As India crossed the 300,000 mark of daily cases in April 2021, there was a political tussle between the central government and some states over the shortage of vaccines. This is raising a series of setbacks in India’s bid with Kovid. Many state health ministers have been accused of limiting supplies to their states. This problem is most relevant due to the lack of transparency at a time when India needs vaccine allocations based on an effective and efficient scientific principle. The current principle of vaccine distribution in the states is not clear. It is important to use scientific calculations that are transparent and take into account Kovid severity. To this end, we have identified six ict presents of disease severity and developed a comprehensive formula that assigns an equal weightage to each.
The need and allocation of vaccines in the states depends on their population size, exposure and outbreak risk. We used a set of six indicators, which had three dimensions: population, severity of the current wave, and risk of infection. These three are given equal weights to calculate the total score, which is none other than the proposed share of vaccines to be provided to a state or central territory (UT).
Population size measurements are measured by the proportion of states and UTs in the population of India that are 45 or older. Its severity factor will be covered by the distribution of the total number of confirmed cases and mortality rates in the two weeks to April 22, but the vulnerability is estimated based on three indicators: the proportion of rural population not covered by community health centers (CHCs) with multiple morbidities in the population aged 45 and over. And distribution of Indian urban population in states and UTs.
The extensive literature suggests that, along with the lack of access to quality health care, a high proportion of urban dwellers and the elderly with multiple-morbid conditions increase the vulnerability to infections and deaths caused by SARS-COV-2. Data for the first five indicators were obtained from Population Projections for India, Longitudinal Aging in India Study and National Family Health Survey Reports. The rural population found by the CHCs is calculated based on the criteria set by the National Health Mission (NHM) by obtaining state-wise CHCs from the 2019-20 Rural Health Statistics Report and the rural population as a whole for India and states report from population estimates. According to NHM regulations, a CHC will serve 120,000 people in the plains and 80,000 in hilly / tribal areas. For states with a significant combination of plains and hill / tribal areas, we intend to bring 100,000 people under CHC. If a rural population exceeds the number of CHCs and the output of the standard population by the CHC, it is defined as a rural population not covered by the CHCs.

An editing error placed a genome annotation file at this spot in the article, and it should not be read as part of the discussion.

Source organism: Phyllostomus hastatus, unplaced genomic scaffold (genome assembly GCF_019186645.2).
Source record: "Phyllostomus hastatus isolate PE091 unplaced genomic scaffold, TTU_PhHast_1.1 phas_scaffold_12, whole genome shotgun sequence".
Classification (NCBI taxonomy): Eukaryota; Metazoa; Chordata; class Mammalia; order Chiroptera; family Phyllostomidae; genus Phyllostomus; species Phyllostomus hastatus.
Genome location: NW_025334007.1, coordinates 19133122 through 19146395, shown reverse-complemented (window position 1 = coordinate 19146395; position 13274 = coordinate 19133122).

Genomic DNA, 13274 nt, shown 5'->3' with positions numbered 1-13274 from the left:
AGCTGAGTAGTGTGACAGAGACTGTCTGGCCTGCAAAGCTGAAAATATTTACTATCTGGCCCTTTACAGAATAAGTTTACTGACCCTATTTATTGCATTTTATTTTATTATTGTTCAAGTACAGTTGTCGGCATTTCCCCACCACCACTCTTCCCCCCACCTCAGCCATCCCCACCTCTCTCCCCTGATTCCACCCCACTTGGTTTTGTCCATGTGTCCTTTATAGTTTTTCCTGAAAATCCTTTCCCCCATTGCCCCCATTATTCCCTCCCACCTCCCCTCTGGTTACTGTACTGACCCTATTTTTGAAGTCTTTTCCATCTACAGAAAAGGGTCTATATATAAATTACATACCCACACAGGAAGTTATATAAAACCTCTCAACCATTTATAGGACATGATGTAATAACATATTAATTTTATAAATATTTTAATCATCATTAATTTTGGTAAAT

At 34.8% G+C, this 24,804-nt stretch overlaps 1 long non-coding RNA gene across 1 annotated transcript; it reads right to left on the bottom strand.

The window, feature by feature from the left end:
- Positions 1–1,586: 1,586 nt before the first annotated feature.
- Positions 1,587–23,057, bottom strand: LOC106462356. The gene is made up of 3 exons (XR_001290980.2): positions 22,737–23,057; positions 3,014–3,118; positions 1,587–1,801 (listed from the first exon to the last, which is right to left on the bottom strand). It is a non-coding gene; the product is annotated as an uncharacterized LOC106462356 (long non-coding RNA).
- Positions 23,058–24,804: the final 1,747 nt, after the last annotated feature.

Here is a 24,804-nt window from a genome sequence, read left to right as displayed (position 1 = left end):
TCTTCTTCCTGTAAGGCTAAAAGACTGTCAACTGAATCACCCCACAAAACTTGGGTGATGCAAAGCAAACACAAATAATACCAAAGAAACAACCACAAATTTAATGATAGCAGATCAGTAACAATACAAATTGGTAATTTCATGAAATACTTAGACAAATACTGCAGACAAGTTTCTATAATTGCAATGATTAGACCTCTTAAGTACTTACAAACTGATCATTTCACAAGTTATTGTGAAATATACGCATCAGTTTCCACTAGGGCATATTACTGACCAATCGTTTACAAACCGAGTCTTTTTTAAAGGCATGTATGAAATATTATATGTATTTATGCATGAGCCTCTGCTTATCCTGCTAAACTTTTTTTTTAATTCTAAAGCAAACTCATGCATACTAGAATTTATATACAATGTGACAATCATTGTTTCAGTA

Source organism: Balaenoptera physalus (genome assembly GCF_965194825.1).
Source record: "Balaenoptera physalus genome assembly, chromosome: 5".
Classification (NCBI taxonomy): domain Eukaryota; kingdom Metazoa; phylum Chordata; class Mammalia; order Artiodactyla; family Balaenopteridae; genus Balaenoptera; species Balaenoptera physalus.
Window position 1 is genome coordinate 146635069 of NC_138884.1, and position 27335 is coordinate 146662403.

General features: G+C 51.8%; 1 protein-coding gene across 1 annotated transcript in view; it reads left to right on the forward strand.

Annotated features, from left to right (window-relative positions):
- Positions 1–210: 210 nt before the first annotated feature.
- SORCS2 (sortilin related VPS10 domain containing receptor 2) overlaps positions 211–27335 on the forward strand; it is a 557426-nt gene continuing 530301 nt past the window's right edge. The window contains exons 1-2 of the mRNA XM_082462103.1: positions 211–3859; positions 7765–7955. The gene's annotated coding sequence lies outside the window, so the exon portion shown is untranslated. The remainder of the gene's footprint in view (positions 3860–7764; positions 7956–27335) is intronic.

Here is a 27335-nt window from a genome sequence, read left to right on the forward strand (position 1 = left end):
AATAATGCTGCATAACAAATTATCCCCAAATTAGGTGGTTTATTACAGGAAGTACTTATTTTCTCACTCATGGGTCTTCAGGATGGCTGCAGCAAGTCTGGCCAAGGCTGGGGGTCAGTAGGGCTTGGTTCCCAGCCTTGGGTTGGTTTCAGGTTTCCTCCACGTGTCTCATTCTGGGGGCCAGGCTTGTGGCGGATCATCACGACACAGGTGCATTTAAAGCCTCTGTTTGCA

According to the proposed formula, the top five states where vaccination is required are Maharashtra, Uttar Pradesh, Karnataka, Bihar and West Bengal. In total, these five states should receive 50% of the total vaccines in India, as these states have high vulnerability; However, the latest statistics of the first vaccine dose indicate that they received only 37% of the total. This indicates inequality in distribution, and the increasing number of deaths does not result in an error with each passing day.
Going to the individual states, Delhi Delhi and Maharashtra are getting only 56% and 57% of the proposed share, indicating a huge deficit in vaccine coverage. Similarly, according to our formula, the coverage deficit in Tamil Nadu, Uttar Pradesh, Punjab and Bihar is 30%. On the other hand, Karnataka, Chhattisgarh, Jharkhand, Andhra Pradesh, Telangana and West Bengal are receiving ideal shares to ensure adequate vaccine coverage. Vaccination is most prevalent in Madhya Pradesh, Meghalaya, Nagaland, Haryana, Kerala, Uttarakhand, Jammu and Kashmir and Gujarat. In contrast, large states like Odisha and Rajasthan and smaller states like Himachal Pradesh, Mizoram, Arunachal Pradesh, Tripura and Sikkim are receiving much higher doses, with a share of 200% or more.
Distribution across states can also be calculated using similar criteria, estimating the prevalence and severity of the epidemic in different cities, and vaccinating accordingly. It may be noted here that the proposed formula assigns vaccines based on the severity of the epidemic in the two weeks prior to April 22 in a particular state. These values should be updated weekly and the vaccine allocation should be changed accordingly.
Also, if the allowances for minors are taken into account, the population factor can be modified to obtain the corresponding values.
Finally, vaccines should be used to their maximum potential without any wastage. In Italy, positive behavior was seen in the first stage of aggression and fear; However, its inhabitants have developed hesitation and doubts about the vaccine over time. Therefore, looking at the current Kovid surge in India, it is very necessary to have a fine system that has a large population with as high a dose as possible. The government needs to develop a sharp strategy for its immunization program so as to encourage more people to get sick, especially the most harmful and the least wasted.
Akancha Singh & Nand Lal Mishra Doctoral Fellows at the International Institute for Population Sciences, Mumbai
Alka Chauhan and Bishwajit Besra, research graduates from IIPS, contributed to this column.